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The International Writers Magazine:Canary Islands

Cueva Pintada
Patrick Radford

Twelve weeks of hitting the beach, boozing for England, shagging anything that moves and spending my days in a quaint "Spanish" bar called "The Lion and Unicorn". That’s exactly what I was looking forward to when I received the email that confirmed my place on the Leonardo da Vinci project to Gran Canaria.

To my mind, that’s what the Canary Islands consisted of, an extended Britain, albeit one with a friendlier climate. What I have found in Las Palmas (the capital of the island) could not be further from this Club 18-80 nightmare. Granted, my skin is now nearly approaching the tone of a living man, but I have also found a place laden with warm and charismatic inhabitants and a world of cultural identity. This is what I have found especially in my new place of work, the museum and archaeological park La Cueva Pintada (The Painted Cave), in a picturesque Spanish town called Galdar, only 30 minutes north of Las Palmas.

Imagine a Native Canarian village, complete with a system of artificial caves containing beautifully preserved 12th century rock paintings, all contained within the grounds of an _ber-modern museum. A far cry from the "ALL YOU CAN EAT ENGLISH BREAKFAST" signs I had come to expect from tales of Canarian debauchery (if that’s what you’re after, try the appropriately named Playa del Ingles in the south of Gran Canaria).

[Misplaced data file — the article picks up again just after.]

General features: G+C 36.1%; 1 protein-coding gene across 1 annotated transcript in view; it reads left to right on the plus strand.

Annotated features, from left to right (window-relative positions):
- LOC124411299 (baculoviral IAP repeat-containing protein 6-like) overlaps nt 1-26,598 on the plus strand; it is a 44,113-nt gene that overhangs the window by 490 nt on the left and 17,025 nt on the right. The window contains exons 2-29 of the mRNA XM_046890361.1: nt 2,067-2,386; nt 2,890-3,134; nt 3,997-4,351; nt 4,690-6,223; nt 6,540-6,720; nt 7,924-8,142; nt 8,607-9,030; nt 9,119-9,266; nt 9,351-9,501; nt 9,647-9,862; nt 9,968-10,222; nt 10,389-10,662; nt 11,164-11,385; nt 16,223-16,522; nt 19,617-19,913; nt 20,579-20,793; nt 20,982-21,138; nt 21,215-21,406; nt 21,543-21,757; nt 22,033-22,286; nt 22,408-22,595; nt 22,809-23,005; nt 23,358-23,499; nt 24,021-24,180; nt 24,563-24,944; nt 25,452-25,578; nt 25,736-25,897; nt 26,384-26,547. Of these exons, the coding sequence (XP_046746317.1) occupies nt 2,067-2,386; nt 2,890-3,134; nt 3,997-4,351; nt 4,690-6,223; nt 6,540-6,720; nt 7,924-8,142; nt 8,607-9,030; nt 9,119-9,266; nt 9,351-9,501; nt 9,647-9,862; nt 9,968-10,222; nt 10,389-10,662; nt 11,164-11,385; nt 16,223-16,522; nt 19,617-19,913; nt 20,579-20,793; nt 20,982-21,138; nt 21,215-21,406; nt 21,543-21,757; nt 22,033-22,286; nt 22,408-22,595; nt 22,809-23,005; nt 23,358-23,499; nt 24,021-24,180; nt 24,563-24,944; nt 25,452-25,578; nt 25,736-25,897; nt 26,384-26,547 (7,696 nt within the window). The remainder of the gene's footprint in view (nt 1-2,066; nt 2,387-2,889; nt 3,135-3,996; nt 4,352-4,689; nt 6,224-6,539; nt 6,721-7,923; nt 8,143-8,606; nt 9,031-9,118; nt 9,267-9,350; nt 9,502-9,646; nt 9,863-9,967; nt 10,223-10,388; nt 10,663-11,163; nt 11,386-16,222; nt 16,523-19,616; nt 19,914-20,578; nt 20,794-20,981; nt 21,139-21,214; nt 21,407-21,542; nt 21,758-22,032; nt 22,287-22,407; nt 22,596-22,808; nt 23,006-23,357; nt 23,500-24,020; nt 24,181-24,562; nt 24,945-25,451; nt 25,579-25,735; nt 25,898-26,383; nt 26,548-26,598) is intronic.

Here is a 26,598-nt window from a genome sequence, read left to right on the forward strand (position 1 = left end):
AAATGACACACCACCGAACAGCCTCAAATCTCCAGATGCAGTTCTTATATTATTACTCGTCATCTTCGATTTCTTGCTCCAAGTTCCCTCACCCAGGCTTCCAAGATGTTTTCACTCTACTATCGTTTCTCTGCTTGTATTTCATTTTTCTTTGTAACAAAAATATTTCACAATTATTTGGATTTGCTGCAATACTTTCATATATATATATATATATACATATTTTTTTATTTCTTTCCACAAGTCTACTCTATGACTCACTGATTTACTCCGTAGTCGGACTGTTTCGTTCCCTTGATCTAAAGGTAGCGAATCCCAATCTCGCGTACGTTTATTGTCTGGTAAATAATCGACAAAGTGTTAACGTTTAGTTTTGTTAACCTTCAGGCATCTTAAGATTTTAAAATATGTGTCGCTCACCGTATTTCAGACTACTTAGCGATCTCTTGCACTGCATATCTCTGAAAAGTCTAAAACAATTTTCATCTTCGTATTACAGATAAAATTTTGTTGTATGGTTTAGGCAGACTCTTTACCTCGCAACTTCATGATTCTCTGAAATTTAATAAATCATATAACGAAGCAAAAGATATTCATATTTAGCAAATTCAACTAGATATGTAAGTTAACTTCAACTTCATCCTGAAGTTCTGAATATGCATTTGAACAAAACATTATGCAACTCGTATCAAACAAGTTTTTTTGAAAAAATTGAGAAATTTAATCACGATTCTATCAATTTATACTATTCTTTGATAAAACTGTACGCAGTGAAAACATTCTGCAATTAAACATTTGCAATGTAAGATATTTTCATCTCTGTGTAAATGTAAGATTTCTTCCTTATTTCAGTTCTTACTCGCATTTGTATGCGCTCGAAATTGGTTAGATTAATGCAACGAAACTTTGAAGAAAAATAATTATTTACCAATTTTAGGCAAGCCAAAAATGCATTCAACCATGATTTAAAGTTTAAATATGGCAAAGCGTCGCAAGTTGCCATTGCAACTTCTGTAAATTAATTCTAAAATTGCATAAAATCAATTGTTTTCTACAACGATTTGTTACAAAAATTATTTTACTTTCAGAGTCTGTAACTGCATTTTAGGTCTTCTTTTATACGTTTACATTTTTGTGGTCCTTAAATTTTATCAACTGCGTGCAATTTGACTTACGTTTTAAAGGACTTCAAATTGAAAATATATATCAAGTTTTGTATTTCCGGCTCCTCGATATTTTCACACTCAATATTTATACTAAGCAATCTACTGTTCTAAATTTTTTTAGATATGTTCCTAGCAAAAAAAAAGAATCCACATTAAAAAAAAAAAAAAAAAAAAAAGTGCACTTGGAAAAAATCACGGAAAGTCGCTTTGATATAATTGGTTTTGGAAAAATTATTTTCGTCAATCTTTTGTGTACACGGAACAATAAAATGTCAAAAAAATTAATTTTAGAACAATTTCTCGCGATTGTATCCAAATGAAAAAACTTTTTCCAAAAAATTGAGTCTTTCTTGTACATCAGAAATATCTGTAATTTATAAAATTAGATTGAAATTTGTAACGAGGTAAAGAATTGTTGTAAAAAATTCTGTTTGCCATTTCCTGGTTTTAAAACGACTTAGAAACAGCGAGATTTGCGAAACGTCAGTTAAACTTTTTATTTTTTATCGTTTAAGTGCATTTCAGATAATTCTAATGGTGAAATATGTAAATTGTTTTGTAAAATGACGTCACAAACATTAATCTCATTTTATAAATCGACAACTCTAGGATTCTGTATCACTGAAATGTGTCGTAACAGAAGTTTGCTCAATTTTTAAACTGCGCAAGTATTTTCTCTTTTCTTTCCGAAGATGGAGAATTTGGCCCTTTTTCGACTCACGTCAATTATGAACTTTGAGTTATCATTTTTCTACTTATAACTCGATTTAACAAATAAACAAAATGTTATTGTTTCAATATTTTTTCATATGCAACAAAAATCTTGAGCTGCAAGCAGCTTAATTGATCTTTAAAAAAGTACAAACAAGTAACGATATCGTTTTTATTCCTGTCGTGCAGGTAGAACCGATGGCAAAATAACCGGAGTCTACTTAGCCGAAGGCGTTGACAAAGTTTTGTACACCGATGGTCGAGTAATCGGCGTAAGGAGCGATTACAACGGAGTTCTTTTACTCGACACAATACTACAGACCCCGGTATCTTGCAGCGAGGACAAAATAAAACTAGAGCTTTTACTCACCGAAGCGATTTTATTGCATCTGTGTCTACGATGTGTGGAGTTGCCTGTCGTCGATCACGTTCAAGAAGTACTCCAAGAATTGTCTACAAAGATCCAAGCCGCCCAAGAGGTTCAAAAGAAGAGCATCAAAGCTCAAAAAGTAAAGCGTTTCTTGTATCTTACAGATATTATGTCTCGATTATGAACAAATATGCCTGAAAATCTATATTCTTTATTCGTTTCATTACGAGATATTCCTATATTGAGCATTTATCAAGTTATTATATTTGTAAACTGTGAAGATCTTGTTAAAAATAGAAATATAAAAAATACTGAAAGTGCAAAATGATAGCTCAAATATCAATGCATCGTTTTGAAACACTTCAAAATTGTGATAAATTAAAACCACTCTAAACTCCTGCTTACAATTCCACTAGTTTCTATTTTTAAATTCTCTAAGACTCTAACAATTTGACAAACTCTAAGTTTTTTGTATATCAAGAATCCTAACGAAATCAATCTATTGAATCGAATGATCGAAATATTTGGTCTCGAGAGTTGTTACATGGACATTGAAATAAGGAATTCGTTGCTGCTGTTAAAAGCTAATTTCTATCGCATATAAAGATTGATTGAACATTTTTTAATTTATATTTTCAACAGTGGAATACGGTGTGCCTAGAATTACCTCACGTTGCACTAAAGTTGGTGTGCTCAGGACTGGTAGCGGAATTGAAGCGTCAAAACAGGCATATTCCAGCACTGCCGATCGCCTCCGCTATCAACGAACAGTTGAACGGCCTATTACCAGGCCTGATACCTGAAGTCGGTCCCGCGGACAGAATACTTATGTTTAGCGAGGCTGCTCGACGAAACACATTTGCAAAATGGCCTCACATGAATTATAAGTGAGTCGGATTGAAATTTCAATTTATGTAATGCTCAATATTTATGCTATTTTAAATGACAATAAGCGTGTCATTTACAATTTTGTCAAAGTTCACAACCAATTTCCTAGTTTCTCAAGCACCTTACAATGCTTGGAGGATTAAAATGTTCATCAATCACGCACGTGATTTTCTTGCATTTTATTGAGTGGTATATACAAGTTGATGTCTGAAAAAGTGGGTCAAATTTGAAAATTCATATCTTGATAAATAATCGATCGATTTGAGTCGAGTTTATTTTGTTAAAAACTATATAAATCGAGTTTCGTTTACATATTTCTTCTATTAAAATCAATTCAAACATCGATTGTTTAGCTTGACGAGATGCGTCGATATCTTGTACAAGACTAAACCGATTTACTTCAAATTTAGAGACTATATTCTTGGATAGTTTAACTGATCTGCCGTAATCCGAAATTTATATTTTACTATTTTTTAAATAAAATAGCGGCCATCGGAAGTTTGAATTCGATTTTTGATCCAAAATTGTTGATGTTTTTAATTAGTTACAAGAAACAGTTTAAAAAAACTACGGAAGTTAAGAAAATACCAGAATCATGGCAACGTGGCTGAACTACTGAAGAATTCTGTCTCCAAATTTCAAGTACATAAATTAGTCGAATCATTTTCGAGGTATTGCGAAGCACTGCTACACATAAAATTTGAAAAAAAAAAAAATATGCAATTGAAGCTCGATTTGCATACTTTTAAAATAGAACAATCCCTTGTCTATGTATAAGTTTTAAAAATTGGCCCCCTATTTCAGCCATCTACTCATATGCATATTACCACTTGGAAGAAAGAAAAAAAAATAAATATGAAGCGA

OK, let me tell you about my first day. I was treated to a full tour (as well as over 30 names of staff to remember). I initially decided to brave the Spanish tour, later wimping out and asking for English instead (they also speak fluent French and German if you’re so inclined). We began in the reception of the building where I was given a brief explanation of the museum, before being shown a jaw dropping 3D film, explaining how the Canarian natives may have lived at the time of Castilian invasion.

This was followed by the guide showing me around the permanent exhibition room, which demonstrated a host of native artefacts, (restored ceramics, mysterious idols to name but a few), which demonstrated Castilian influence. In the second film of the tour, I was shown the evolution of Castilian Agaldar, and the discovery of la cueva pintada. The film ends with the screen being lifted to reveal the awe inspiring sight of the archaeological deposit of Agaldar in all its splendour.
Now when I use the words "awe inspiring", I mean them in the truest sense. I really did feel emotions of wonder and excitement. It was a huge privilege to be able to walk through Agaldar, on a huge footbridge, from where one can appreciate the deposit close up. All the while, the architecture and social mechanics of this ancient civilisation were expertly explained by my tour guide Carlos, who’s English puts mine to shame.

However, the real pleasure of the visit was its namesake, La Cueva Pintada. With the aim of preserving the caves, you enter via an immense glass bubble, which offers panoramic views of the whole cave. The beauty and mystery of the geometric drawings really does have to be seen to be believed, words do not do them justice.

And this is where I’m to work until mid July. I’ll be honest, if I’d had a choice of where I’d be working before I came out here, I’d probably have opted for bar work at "The Lion and Unicorn". Now my eyes are opened to what a rich and precious culture Gran Canaria and the Canary Islands posses.
© Patrick Radford June 2008

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